[Disclaimer: I happen to like TED Talks a lot, and find many of them to be both interesting and innovative. Almost invariably, however, the ones that I find the most compelling are those that either deal with creativity—an area that has, at least, much softer boundaries of what is right or wrong, true or false—or those that acknowledge that they are addressing only one small part of a problem with a solution that is more involved than can be offered in such a short vignette.]
This appeal to simplicity frequently extends to a reference to Occam’s Razor: “the simple solution is usually the right one.” William of Ockham was a philosopher and theologian, and his principle was intended as a guide for theoretical models, not as an adjudication for final concepts or conclusions. A more complete statement of Occam’s Razor includes a couple of vital qualifications.
“All other things being equal, simpler explanations are usually preferable to complex ones.”
Did you catch those? The first is the idea of “all other things being equal.” How often is this the case? Rarely, in the encounters with the Simple Man Fallacy that I have had. Some things may be equal—not least, the desire of those holding differing positions to get to an agreeable conclusion. But for all things to be equal would be a peculiar circumstance indeed, in most cases. Ockham spoke of this being relevant “among competing hypotheses.” In actuality, many hypotheses (often simple ones) must be dismissed because they frankly cannot compete with others that, yes, are more complex, but also are more reasonable.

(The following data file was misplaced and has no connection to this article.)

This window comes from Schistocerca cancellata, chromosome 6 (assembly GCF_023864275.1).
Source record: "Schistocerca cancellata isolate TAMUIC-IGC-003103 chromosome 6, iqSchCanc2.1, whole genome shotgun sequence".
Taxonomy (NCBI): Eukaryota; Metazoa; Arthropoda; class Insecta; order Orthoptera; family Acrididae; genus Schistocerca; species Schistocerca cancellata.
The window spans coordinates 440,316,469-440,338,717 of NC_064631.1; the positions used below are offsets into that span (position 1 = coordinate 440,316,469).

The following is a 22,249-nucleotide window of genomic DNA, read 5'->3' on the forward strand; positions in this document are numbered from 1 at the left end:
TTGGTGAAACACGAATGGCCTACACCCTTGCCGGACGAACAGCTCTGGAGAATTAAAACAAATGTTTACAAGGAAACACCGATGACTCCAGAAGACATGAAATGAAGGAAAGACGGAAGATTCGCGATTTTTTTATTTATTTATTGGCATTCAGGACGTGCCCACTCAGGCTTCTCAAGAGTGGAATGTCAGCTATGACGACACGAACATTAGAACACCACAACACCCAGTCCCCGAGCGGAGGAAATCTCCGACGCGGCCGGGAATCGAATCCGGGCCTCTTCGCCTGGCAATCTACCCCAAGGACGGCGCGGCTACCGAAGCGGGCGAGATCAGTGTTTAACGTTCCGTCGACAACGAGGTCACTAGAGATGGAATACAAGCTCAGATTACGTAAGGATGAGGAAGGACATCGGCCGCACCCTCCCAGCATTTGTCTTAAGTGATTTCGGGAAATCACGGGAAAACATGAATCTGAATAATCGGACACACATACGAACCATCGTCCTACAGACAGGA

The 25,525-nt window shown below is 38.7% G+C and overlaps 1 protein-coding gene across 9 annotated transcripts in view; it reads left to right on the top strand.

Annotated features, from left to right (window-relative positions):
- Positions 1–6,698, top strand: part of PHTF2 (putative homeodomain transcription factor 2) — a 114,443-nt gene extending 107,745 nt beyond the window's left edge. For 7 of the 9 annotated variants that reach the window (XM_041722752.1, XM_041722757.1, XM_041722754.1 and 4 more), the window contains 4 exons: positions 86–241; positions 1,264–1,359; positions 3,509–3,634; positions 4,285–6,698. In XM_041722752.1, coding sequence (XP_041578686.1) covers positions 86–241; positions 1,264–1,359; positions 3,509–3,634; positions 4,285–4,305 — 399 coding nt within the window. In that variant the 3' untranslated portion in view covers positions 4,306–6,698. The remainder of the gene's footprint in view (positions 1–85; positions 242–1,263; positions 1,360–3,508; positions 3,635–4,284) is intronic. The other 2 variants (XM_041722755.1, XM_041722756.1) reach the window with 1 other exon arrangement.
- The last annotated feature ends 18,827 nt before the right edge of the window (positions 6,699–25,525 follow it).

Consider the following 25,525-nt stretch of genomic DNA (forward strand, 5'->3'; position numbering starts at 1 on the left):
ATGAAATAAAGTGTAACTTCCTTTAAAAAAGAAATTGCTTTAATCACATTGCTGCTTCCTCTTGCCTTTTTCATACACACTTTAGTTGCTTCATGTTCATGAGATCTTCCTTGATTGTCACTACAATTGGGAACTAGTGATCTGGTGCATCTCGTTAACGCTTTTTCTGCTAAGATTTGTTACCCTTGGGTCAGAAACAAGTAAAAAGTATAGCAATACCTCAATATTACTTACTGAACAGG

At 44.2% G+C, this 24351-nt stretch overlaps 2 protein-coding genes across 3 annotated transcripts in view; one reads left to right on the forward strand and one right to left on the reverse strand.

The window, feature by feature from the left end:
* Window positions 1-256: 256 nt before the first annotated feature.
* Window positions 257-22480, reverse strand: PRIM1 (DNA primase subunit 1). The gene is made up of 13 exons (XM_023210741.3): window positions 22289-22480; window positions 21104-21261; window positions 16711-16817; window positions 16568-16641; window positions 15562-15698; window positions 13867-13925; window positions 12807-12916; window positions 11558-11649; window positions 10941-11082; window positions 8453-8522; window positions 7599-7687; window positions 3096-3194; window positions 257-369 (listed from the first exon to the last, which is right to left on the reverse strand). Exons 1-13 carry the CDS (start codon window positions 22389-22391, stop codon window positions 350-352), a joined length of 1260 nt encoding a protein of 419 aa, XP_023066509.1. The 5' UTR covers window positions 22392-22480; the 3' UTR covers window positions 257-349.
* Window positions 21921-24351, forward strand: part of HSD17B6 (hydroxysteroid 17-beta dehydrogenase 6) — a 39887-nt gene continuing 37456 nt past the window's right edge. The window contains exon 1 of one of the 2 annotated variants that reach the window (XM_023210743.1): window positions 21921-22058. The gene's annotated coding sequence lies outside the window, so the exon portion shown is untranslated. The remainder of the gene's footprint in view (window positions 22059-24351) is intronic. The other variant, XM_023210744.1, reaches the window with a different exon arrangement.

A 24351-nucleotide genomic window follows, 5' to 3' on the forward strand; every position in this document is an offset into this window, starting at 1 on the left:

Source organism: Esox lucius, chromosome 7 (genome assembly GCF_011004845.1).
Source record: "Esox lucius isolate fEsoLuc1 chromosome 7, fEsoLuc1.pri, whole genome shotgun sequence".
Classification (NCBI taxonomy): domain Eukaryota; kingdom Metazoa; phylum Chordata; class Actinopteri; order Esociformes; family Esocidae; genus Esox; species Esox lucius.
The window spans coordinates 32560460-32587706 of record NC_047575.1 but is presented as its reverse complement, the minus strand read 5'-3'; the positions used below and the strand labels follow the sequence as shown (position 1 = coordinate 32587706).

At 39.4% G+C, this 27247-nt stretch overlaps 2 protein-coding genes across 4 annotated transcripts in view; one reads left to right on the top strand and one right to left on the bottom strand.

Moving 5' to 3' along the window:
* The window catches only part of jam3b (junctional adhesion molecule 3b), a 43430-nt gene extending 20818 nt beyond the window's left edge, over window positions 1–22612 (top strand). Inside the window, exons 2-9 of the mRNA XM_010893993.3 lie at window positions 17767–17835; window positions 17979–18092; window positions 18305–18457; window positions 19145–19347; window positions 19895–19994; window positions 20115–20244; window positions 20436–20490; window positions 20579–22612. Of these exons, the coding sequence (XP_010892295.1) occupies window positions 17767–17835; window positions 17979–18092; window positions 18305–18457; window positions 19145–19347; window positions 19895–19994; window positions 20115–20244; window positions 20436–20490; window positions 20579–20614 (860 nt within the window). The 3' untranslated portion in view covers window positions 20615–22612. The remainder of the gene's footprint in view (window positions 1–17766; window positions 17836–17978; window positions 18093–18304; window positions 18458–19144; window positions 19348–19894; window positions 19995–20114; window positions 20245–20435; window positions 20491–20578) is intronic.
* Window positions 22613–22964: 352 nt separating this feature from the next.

The second, and equally important, qualification is that simpler explanations are usually preferable. Not always. Even among competing, equal hypotheses, sometimes the more complex one must prevail, as it is the only one that can offer a true solution to the problem.
So three factors must mitigate our inner drive for simplicity: the recognition that theoretical concepts are not always equivalent to the final, practical ones; that not all concepts or factors are “equal” in their value, importance, or viability; and that, even when they are “equal” the simpler answer is not always the correct one.
The Appeal to Simplicity fallacy takes many forms, always insidious erosions of an earnest effort to achieve a sound conclusion. The fundamental concept under each is based on the following syllogism:
Simple things are always best